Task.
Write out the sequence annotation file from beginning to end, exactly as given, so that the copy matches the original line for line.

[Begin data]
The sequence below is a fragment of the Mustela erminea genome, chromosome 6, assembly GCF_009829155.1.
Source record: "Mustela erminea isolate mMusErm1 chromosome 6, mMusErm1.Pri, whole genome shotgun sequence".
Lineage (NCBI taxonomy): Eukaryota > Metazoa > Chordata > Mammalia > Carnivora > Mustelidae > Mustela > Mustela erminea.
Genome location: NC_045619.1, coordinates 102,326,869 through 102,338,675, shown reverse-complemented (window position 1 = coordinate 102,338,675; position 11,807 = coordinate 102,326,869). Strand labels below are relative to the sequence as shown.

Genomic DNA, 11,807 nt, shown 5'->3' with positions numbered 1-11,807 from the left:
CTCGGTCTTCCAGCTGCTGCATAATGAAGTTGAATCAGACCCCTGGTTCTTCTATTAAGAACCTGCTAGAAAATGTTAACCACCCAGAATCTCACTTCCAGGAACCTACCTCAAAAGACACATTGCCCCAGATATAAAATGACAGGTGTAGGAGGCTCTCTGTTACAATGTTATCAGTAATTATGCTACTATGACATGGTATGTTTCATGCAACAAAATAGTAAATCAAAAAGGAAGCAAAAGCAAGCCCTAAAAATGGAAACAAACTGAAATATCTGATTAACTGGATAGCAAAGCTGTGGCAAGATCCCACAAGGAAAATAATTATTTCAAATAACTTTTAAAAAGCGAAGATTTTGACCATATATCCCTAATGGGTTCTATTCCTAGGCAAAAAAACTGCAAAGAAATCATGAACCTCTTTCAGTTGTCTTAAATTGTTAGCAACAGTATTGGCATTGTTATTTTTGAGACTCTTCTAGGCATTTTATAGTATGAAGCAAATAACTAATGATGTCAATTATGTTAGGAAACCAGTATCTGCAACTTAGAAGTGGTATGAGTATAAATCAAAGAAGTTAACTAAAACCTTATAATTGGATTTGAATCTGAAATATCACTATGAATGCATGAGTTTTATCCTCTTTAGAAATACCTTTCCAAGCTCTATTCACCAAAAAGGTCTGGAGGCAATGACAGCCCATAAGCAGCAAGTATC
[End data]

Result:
The sequence below is a fragment of the Mustela erminea genome, chromosome 6, assembly GCF_009829155.1.
Source record: "Mustela erminea isolate mMusErm1 chromosome 6, mMusErm1.Pri, whole genome shotgun sequence".
Lineage (NCBI taxonomy): Eukaryota > Metazoa > Chordata > Mammalia > Carnivora > Mustelidae > Mustela > Mustela erminea.
Genome location: NC_045619.1, coordinates 102,326,869 through 102,338,675, shown reverse-complemented (window position 1 = coordinate 102,338,675; position 11,807 = coordinate 102,326,869). Strand labels below are relative to the sequence as shown.

Genomic DNA, 11,807 nt, shown 5'->3' with positions numbered 1-11,807 from the left:
CTCGGTCTTCCAGCTGCTGCATAATGAAGTTGAATCAGACCCCTGGTTCTTCTATTAAGAACCTGCTAGAAAATGTTAACCACCCAGAATCTCACTTCCAGGAACCTACCTCAAAAGACACATTGCCCCAGATATAAAATGACAGGTGTAGGAGGCTCTCTGTTACAATGTTATCAGTAATTATGCTACTATGACATGGTATGTTTCATGCAACAAAATAGTAAATCAAAAAGGAAGCAAAAGCAAGCCCTAAAAATGGAAACAAACTGAAATATCTGATTAACTGGATAGCAAAGCTGTGGCAAGATCCCACAAGGAAAATAATTATTTCAAATAACTTTTAAAAAGCGAAGATTTTGACCATATATCCCTAATGGGTTCTATTCCTAGGCAAAAAAACTGCAAAGAAATCATGAACCTCTTTCAGTTGTCTTAAATTGTTAGCAACAGTATTGGCATTGTTATTTTTGAGACTCTTCTAGGCATTTTATAGTATGAAGCAAATAACTAATGATGTCAATTATGTTAGGAAACCAGTATCTGCAACTTAGAAGTGGTATGAGTATAAATCAAAGAAGTTAACTAAAACCTTATAATTGGATTTGAATCTGAAATATCACTATGAATGCATGAGTTTTATCCTCTTTAGAAATACCTTTCCAAGCTCTATTCACCAAAAAGGTCTGGAGGCAATGACAGCCCATAAGCAGCAAGTATC